I didn’t really watch Cliffhanger. It played, and I spent two hours looking at the screen it was playing on, but I felt so disconnected from what was happening that I never felt as if I was involved, either emotionally or intellectually — I felt nothing. It’s a shame, as there were a couple of good moments, but on the whole, this is a film that felt devoid of life and personality. I was never given reason to care about it.
I suppose the most apt description one can give for Cliffhanger is “Die Hard on a mountain range,” but that doesn’t seem fair to me. Sure, there’s a seemingly ordinary man and he’s pushed to his limits because of some bad guys, but Die Hard had a certain charm that’s missing from this film. Maybe it’s because we grow to like John McClane, while the main character here is just some muscle-dude who’s really good at rock climbing. McClane had emotions, while this guy shows less emotions than the mountains he climbs on. At least they can cause rock slides when they get mad.
Our opening scene is our best, which perhaps sets expectations too high. We see a group of people climbing rocks, engaging in small talk, and they seem to be likable enough. They’re about to be rescued from the top of the rocks that they just climbed (I guess you don’t have to climb back down when one of your group members is the boyfriend of a rescue ranger). While the woman of the group is climbing across the rope to the helicopter, something goes wrong, and she’s left holding on for her life. Gabe (Sylvester Stallone) tries to save her, but he’s too late. She falls to her death, leaving her boyfriend, Hal (Michael Rooker) helpless.
Months pass after this. Hal and Gabe no longer talk to one another (Hal blames Gabe because he tries to save the woman, for some reason), and Gabe is no longer involved with the rescue ranger, Jessie (Janine Turner). This is going to have to change. See, through events that I’m too tired to explain, millions of dollars have managed to find their way onto the mountain range, and through even more events, the bad guy, Qualen (John Lithgow), is going to force Gabe and Hal to find the money for him, given the fact that they both know how to rock climb.
Soon enough, Gabe is shot at, escapes, and he allows Hal to do most of the work. He reunites with Jessie, and the pair spends a great deal of time tracking Qualen, Hal, and the rest of the baddies. There’s a distinct lack of action scenes at this point, which surprised me. Characters have a lot of downtime once the plot has been set-up, although once the action picks back up, it stays at that level until the end.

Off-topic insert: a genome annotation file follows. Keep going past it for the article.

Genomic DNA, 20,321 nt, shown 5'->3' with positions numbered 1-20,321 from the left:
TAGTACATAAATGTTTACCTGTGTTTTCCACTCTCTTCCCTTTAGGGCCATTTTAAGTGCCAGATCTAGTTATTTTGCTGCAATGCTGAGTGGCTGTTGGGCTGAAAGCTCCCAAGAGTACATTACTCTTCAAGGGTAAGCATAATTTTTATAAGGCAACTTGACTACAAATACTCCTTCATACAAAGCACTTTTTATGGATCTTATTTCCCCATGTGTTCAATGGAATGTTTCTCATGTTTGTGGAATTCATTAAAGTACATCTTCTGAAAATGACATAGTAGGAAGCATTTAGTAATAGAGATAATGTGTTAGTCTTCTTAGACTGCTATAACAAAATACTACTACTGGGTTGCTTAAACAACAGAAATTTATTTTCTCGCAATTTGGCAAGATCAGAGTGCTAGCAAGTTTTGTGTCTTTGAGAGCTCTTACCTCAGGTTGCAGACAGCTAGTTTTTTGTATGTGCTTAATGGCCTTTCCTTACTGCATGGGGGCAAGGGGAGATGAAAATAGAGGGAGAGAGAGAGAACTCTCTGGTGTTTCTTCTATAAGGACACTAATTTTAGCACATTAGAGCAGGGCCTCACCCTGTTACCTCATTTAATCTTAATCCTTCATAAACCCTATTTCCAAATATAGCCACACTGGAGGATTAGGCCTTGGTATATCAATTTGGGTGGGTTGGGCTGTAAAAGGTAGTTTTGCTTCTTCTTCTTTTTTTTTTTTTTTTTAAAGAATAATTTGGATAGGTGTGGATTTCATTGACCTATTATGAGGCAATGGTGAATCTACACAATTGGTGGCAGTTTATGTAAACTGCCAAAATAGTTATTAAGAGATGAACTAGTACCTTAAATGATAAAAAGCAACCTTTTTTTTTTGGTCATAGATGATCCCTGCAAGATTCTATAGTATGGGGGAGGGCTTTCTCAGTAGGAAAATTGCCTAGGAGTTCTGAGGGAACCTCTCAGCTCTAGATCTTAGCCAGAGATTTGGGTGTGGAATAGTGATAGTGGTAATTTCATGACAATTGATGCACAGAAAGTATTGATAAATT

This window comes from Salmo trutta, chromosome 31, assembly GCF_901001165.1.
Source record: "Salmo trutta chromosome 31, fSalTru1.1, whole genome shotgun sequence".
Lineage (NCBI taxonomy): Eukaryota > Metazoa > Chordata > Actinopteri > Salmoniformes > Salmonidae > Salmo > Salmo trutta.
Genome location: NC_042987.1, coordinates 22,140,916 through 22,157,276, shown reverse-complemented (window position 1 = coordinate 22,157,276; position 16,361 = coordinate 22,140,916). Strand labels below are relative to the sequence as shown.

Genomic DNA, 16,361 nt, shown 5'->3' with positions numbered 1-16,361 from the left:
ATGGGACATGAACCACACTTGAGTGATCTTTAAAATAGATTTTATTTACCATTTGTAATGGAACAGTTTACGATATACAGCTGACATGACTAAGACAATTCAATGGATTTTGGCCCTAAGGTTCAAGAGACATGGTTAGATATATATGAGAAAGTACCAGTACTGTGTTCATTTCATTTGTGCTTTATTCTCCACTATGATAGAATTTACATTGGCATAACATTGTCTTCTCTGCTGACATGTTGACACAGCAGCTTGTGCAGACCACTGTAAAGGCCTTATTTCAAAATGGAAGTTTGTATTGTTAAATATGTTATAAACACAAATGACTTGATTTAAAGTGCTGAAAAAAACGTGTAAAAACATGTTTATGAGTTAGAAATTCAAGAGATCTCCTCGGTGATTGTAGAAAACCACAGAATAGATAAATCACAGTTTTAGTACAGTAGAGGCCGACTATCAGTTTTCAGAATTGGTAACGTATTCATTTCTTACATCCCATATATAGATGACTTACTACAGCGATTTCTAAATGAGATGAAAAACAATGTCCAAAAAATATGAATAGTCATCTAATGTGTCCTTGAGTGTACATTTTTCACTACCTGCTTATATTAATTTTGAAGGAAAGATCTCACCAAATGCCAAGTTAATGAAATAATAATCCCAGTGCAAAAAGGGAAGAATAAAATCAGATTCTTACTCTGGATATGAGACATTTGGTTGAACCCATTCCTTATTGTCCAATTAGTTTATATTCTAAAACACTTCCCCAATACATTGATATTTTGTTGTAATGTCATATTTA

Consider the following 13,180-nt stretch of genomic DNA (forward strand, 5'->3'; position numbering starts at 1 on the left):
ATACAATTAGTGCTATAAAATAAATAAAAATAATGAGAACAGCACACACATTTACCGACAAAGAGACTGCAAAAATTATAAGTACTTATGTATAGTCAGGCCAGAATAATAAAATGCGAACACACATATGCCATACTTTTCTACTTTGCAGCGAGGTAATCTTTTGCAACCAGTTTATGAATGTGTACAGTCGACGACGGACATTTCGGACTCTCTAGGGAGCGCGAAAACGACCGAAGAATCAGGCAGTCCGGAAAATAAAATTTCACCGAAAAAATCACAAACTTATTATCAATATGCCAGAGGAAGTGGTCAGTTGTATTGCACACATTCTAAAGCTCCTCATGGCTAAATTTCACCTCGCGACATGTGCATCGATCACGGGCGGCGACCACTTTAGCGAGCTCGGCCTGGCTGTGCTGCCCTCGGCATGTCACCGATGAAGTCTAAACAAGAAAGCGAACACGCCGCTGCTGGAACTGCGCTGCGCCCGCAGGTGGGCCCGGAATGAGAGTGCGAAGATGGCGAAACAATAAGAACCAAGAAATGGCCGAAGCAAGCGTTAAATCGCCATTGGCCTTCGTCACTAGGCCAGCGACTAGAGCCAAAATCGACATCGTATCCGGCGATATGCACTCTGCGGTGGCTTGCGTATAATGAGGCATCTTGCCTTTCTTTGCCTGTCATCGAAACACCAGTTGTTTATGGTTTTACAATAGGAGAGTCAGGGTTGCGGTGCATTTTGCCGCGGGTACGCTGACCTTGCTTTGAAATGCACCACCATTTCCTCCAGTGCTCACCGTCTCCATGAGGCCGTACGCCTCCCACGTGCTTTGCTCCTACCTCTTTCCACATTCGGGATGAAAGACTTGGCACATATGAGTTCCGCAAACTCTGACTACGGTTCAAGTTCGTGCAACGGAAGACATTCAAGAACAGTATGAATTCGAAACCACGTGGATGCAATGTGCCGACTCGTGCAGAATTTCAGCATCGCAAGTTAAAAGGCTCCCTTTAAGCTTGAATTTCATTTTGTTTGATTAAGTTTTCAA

I suppose the Die Hard comparisons come because our protagonist is supposed to be like your Average Joe, and also because he rarely gets the chance to meet the villains. That role falls to the secondary cast. But he still manages to make an impact, be a nuisance, and generally cause havoc. Oh, and the bad guys also want a large sum of money, and have come up with an ingenious plan to escape with their prize. (And let’s not forget that director Renny Harlin was also behind Die Hard 2 three years earlier.)
The overarching plot is so basic. We know it’s there just to give characters a reason to be involved in action scenes. We forget these in the good action films because these scenes themselves are exciting enough to make us forget out weak the plot is. That downtime I mentioned earlier took me out of the film, and it never gained my attention and enthusiasm back. There’s nothing particularly special here, and without a real plot or characters, I just couldn’t bring myself to care.
The major problem is with the characters. The opening scene showed me they can be endearing. The rest of the film showed me that this was a fluke on the part of the filmmakers, and that they are actually empty vessels without any real personality. They’re all bland, and any tension has to be artificially created. For instance, the strained relationship between Gabe and the other two major characters gets brought up once or twice but never makes an impact on anyone, and doesn’t even really get resolved. They’re mad at each other early on, but in the next scene, they’ll attempt to save the other’s life. It just doesn’t make sense. I mean, I can appreciate the attempt made here, but it simply didn’t work.
The acting was also pretty bland, but I don’t suppose anyone went into this film expecting deep performances. But since the action was bland, I found myself looking to other areas to impress me. I couldn’t find any. Some action films have good actors to carry them during downtimes. This one doesn’t. The only thing that can be said about the actors is that Stallone is able to do a fine job in the action scenes, and Lithgow made me laugh some of the time he was on-screen.
Cliffhanger is your generic action film that has nothing special to offer us. The action scenes are standard affair, the plot is there just as a backdrop for the action scenes, and the actors aren’t any good, but how could they considering their characters are less interesting than a rock. I couldn’t get involved in the film, even though it got off to a decent start. Cliffhanger might work better as a film to play in the background while doing something more interesting.